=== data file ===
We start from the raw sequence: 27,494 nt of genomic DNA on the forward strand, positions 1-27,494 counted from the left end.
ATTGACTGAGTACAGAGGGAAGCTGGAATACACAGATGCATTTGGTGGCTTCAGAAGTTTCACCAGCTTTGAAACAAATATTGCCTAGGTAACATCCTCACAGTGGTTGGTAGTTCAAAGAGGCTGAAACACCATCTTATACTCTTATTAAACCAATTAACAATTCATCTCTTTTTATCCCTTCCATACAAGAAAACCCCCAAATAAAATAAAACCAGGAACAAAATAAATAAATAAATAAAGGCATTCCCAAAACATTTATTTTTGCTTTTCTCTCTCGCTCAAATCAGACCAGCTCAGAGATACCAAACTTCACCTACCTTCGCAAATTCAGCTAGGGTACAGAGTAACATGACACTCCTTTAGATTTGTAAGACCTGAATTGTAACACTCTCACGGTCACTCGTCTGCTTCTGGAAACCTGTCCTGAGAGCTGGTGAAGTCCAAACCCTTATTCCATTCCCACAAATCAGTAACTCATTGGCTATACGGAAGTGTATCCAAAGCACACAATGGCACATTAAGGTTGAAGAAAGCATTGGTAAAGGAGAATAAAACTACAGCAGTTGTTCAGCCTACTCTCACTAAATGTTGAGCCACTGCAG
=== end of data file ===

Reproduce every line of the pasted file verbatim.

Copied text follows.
We start from the raw sequence: 27,494 nt of genomic DNA on the forward strand, positions 1-27,494 counted from the left end.
ATTGACTGAGTACAGAGGGAAGCTGGAATACACAGATGCATTTGGTGGCTTCAGAAGTTTCACCAGCTTTGAAACAAATATTGCCTAGGTAACATCCTCACAGTGGTTGGTAGTTCAAAGAGGCTGAAACACCATCTTATACTCTTATTAAACCAATTAACAATTCATCTCTTTTTATCCCTTCCATACAAGAAAACCCCCAAATAAAATAAAACCAGGAACAAAATAAATAAATAAATAAAGGCATTCCCAAAACATTTATTTTTGCTTTTCTCTCTCGCTCAAATCAGACCAGCTCAGAGATACCAAACTTCACCTACCTTCGCAAATTCAGCTAGGGTACAGAGTAACATGACACTCCTTTAGATTTGTAAGACCTGAATTGTAACACTCTCACGGTCACTCGTCTGCTTCTGGAAACCTGTCCTGAGAGCTGGTGAAGTCCAAACCCTTATTCCATTCCCACAAATCAGTAACTCATTGGCTATACGGAAGTGTATCCAAAGCACACAATGGCACATTAAGGTTGAAGAAAGCATTGGTAAAGGAGAATAAAACTACAGCAGTTGTTCAGCCTACTCTCACTAAATGTTGAGCCACTGCAG